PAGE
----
Simple creation of trading indicators which are then overlaid directly onto the chart allows for rapid testing and debugging of ideas, as its much quicker to create a script and visually check it against the market than to fully implement and back test it.

This rapid development process is a good first step to making certain types of strategies, particularly for active trading strategies that act on single symbols at a time. However, it won’t do you any good for portfolio strategies or those which incorporate advanced hedging.

For that, you’ll want to create your own tools for visualising full back-tests with multiple trading pairs. This is where the logging features of your back-tester will come in. With the end results being plotted in your graphing tool of choice, such as matplotlib (for Python).

logo2.png

Full Back-tester Framework:

(Simple example of a multi-symbol back-tester based on position handler from  previous article  — full script at end of this post)

(Simple example of a multi-symbol back-tester based on position handler from previous article — full script at end of this post)

Various plots, such as scatter graphs or hierarchical clustering, can be used to efficiently display and contrast different variations of the back-tested strategy and allow fine tuning of parameters.

Implementing and Back-testing

One of the easiest traps to fall into with the design of any predictive system is over-fitting to your data. It’s easy to see amazing results in back-tests if a strategy has been trained to completely fit the testing data. However, the strategy will almost certainly fall at the first hurdle when tested against anything out of sample, so is useless.

Meanwhile, at the other end of the spectrum, it is also possible to create a system which is overgeneralised. For example, a strategy which is supposed to actively trade the S&P 500 could easily turn a profit long term by always signaling long. But that completely defeats the purpose of trying to create the bot in the first place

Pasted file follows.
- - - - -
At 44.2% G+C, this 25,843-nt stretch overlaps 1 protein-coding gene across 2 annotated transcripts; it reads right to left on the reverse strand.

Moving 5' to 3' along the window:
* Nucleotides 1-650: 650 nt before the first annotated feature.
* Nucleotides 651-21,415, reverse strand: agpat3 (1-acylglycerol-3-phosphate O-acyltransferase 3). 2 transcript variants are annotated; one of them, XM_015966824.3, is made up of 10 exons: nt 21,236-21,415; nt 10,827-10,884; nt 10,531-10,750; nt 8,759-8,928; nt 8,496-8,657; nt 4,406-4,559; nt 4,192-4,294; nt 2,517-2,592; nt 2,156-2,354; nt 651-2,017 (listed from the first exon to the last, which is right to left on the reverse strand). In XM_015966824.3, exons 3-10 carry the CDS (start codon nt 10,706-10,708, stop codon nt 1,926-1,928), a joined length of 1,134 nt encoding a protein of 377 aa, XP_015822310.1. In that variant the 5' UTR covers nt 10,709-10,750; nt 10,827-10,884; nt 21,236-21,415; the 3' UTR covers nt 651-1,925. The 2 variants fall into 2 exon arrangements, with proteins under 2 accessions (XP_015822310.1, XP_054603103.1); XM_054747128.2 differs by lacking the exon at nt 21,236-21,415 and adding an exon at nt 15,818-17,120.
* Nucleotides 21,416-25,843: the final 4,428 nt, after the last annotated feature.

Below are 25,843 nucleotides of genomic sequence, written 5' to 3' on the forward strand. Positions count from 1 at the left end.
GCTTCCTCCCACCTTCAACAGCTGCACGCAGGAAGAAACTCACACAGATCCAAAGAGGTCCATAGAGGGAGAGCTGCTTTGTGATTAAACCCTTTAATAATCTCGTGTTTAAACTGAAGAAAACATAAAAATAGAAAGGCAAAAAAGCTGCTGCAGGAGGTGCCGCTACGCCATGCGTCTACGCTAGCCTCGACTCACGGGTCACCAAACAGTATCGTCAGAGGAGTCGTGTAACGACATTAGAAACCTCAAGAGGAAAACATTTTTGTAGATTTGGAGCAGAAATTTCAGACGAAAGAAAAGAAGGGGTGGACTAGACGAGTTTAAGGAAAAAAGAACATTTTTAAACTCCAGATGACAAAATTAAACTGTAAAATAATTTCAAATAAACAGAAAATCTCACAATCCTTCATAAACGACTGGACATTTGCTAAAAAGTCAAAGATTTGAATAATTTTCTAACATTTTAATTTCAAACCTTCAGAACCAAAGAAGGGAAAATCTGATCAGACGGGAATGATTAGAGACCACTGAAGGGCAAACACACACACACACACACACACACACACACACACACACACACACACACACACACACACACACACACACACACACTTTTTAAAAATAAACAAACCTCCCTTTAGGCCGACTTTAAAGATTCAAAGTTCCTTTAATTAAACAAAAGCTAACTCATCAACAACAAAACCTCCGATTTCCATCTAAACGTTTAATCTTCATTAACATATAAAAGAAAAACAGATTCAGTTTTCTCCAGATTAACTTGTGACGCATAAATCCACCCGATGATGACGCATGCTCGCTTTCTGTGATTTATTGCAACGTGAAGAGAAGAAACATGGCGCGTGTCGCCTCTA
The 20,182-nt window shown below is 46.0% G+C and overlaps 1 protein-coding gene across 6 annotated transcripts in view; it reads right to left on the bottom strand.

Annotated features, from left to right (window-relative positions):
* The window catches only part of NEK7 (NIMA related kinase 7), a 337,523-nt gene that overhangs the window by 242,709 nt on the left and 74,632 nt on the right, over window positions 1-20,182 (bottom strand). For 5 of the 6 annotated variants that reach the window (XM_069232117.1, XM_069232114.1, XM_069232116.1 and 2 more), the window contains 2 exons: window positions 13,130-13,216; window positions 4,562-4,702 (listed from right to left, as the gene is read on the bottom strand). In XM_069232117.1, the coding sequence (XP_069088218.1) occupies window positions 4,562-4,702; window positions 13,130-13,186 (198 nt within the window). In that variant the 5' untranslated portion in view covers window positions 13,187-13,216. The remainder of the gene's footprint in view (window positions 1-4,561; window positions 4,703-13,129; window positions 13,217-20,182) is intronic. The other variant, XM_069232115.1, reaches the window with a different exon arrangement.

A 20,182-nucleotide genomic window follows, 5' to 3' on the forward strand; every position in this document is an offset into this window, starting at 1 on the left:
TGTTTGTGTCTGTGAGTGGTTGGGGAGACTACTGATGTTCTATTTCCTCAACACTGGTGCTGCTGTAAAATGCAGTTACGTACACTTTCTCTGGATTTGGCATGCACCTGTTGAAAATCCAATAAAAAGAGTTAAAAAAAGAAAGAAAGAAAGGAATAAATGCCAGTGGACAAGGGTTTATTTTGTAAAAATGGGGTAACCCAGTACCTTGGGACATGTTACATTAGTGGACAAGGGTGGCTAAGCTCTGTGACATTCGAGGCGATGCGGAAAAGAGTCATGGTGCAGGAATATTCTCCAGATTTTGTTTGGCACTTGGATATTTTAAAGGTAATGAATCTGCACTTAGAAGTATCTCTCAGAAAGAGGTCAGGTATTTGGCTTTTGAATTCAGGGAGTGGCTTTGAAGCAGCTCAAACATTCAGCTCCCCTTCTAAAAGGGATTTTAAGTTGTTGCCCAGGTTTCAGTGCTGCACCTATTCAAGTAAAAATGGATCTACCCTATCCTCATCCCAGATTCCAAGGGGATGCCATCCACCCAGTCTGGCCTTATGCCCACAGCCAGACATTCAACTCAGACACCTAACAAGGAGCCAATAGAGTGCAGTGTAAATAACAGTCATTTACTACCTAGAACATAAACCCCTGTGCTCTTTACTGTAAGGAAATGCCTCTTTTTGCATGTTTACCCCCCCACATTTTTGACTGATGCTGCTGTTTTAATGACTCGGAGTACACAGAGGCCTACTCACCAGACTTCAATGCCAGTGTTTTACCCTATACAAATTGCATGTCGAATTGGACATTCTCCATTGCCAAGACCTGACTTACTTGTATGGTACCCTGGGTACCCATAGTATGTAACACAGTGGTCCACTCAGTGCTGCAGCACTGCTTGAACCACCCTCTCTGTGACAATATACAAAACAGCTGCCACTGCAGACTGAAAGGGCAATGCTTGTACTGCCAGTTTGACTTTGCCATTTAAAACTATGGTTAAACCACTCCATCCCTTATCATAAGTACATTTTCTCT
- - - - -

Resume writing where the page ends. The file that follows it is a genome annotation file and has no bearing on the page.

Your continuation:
The best practices for back-testing a system:

  1. Verify against out of sample data. If the strategy has been tuned against one set of data, it obviously going to perform well against it. All back-tests should be performed against a different set of data, whether that be a different symbol in the same asset class or the same symbol over a different time sample.
  2. Verify all strategies against some kind of benchmark. For a portfolio strategy you’d want to compare risk-adjusted returns metrics. For an active trading strategy you can look at risk:reward and win rate.
  3. Sanity check any strategies that pass the back-test. Where possible, look back over the specific set of steps it takes to make any trading signals. Do they make logical sense? If this isn’t possible (for example with Machine Learning), plot a set of its signals for out of sample data. Do they appear consistent and reasonable?
  4. If the strategy has gotten this far, run live tests. Many platforms offer paper-trading accounts for strategy testing. If not, you may be able to adapt your back-testing tool to accept live market data.

Once you finally have a fully tested and working strategy which you are happy with, you can run it with small amounts of capital on a testing account. While the strategy may be perfect, there is always the possibility of bugs in the trading bot itself.

Final Thoughts

Creating any effective trading strategy is hard, especially so when you also have to deal with defining it in objective terms that can be converted into code. It can be especially frustrating when nothing seems to produce reliable results. However, sticking to good practices when it comes to the data science of back-testing and refining a strategy will pay off vs learning those same lessons when a strategy under-performs with real money.

By Matthew Tweed

Full back-tester framework:

/

Algo Trading for Dummies -  Building a Custom Back-tester (Part 3)

While there are many simple backtesting libraries available, they can be quite complex to use effectively — requiring a lot of extra processing of data sets. It is sometimes worth coding a custom back-tester to suit your needs.

Image from iOS (4).png

Building a back-tester is a fantastic conceptual exercise. Not only does this give you a deeper insight into orders and their interaction with the market, but it can also provide the framework for the order handling module of your trading bot.

Order Handling

One of the key pieces to an active trading strategy is the handling of more advanced orders types, such as trailing stops, automatically hedged positions or conditional orders.